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Today's News

  • History takes the big screen

    Buzz about George Lucas’ interest in telling a story based on the Tuskegee Airmen began long before he dove back into the “Star Wars” world to film the prequels. That was more than 20 years ago.

    Being a history buff and fan of previous Lucas projects, I remained interested in the film. A script was formed, but Lucas couldn’t get a studio to back it. In an industry that likes to tout its progressive nature, Hollywood’s refusal to tell this story is sad indeed. 

  • When Wii should be I

    Some things are not meant to be viewed by the public — strategic game plans, personal account information and me trying to get my dance on with the Nintendo Wii “Just Dance” game.

    That’s not to say I won’t jump onto the dance floor in public. It’s more like saying when it comes to trying to mirror someone else’s practiced dance routine I look like a giant muscle spasm.

    Dancing isn’t generally something I’m self-conscious about, but the Wii version is a whole different matter.

  • House Bill 30 would commercialize education

    ISSUE: Advertising on school buses
    OUR VIEW: Careful thought must be given

    In it’s infinite wisdom, the Kentucky House of Representatives passed House Bill 30 last week, which allows for commercial advertising on school buses.

    While the measure awaits action in the Senate, let’s consider a few words of concern.

    Just the thought of taking one of our last social icons, the yellow school bus, and turning it into a rolling billboard seems wrong.

  • Workshop offers help with college financial aid

    Those preparing to enter college this year can receive financial aid advice this weekend.

    Elizabethtown Community and Technical College is hosting College Goal Sunday from 2 to 4 p.m. Sunday on the second floor of the Regional Postsecondary Education Center on campus. The event assists students in filling out the Free Application for Federal Student Aid, a financial aid form required to attend most colleges, universities and technical schools.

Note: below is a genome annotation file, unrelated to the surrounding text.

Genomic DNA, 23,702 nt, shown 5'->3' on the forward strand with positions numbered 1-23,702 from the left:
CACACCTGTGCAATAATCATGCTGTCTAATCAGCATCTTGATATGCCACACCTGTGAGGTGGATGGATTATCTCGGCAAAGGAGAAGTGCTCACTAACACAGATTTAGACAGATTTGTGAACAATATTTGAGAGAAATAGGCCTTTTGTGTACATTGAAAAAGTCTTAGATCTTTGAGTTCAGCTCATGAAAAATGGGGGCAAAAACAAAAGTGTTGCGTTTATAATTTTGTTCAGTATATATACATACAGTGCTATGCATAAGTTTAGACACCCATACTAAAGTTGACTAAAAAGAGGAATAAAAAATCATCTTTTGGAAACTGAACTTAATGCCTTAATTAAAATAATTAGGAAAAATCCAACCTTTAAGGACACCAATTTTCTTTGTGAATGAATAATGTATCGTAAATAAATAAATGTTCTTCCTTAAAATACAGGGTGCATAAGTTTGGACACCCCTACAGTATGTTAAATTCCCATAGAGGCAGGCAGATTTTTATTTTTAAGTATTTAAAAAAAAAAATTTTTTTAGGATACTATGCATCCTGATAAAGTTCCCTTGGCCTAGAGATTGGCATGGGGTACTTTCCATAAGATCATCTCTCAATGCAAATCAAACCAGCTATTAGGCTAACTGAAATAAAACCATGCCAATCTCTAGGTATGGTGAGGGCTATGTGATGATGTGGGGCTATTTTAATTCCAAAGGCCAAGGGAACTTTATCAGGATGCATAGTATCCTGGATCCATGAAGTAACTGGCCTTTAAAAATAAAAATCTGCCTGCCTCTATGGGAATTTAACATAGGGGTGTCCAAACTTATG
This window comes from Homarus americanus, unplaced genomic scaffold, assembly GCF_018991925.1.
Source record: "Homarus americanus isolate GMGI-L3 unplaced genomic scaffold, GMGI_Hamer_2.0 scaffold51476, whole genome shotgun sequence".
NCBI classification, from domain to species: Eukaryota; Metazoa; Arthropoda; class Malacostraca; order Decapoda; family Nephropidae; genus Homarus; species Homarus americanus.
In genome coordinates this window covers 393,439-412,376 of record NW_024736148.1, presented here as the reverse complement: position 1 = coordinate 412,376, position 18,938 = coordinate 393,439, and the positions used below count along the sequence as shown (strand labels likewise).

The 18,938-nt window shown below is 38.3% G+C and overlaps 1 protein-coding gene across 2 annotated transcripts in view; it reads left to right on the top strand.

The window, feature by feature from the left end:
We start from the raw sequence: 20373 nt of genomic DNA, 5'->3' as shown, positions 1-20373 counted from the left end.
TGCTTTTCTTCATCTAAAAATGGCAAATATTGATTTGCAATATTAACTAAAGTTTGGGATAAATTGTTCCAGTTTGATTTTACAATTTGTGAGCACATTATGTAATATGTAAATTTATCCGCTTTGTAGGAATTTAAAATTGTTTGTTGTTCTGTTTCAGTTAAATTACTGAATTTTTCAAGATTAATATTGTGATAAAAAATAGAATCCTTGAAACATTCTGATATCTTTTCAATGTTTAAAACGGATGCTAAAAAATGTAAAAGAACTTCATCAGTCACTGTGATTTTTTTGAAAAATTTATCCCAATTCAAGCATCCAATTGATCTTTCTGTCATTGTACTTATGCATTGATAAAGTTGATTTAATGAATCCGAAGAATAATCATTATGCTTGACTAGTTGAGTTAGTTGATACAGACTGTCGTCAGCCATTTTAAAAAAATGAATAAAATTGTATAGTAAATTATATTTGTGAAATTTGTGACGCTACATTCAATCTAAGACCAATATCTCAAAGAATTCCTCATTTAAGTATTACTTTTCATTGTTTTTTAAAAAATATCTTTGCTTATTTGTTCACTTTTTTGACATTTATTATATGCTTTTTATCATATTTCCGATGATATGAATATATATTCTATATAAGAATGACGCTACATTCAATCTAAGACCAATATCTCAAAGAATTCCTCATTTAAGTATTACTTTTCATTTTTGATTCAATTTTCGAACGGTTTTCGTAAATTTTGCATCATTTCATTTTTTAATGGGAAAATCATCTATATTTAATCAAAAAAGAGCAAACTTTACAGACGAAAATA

ECTC is one of  20 sites in Kentucky hosting the event.

  • Heartland Interfaith meets

  • Lincoln Trail District of Boy Scouts of America has annual recognition dinner

    The annual District Recognition Dinner for the Lincoln Trail District of Boy Scouts of America recently was held at St. James Catholic Church. This dinner serves as a format to honor adult leaders, scout troops and Cub Scout packs, as well as individual scouts who have had an outstanding impact in the district through service to their unit, the district or the community at large.

  • PREP WRESTLING ROUNDUP: Wednesday's results (1/26)

    WRESTLING

    PREP

    WEDNESDAY’S EVENTS

    JOHN HARDIN TRI-MATCH

    RADCLIFF — Results from Wednesday’s tri-match between Central Hardin, John Hardin and Louisville Doss at John Hardin High School:

    TEAM SCORES

    Central Hardin 50, Doss 22

    John Hardin 42, Central Hardin 18

    John Hardin 51, Doss 21

  • PREP WRESTLING: Stepping out of the shadows (1/26)

    Like it or not, North Hardin sophomore Darrius Parrott knows people are always going to compare him to his older brother Marcell Haynes.

    The similarities are definitely there, but Parrott doesn’t want to spend his career in his brother’s shadow. He wants to carve a niche for himself and help lead the Trojans back to the success they experienced in the 1970s and ’80s.

  • EIS to host Community Night

    City school officials are looking to get the community at large involved in local educational issues.

    Elizabethtown Independent Schools is hosting School Community Night at 6:30 p.m. Monday at Vaughn Reno Starks Community Center. It is planned to be the first of many community nights, each with a specific topic to discuss. Monday night’s meeting will explore the achievement gap between white and black students.

  • Burke responds to wrongful death suit

    Brent Burke issued a response to the wrongful death suit filed last month in Hardin Circuit Court on behalf of his two children and former brother-in-law.

    The man who has spent more than four years behind bars denied all allegations made in the complaint, which alleges three counts of wrongful death, death by a deadly weapon and loss of consortium for the deaths of his estranged wife, Tracy, and her former mother-in-law, Karen Comer.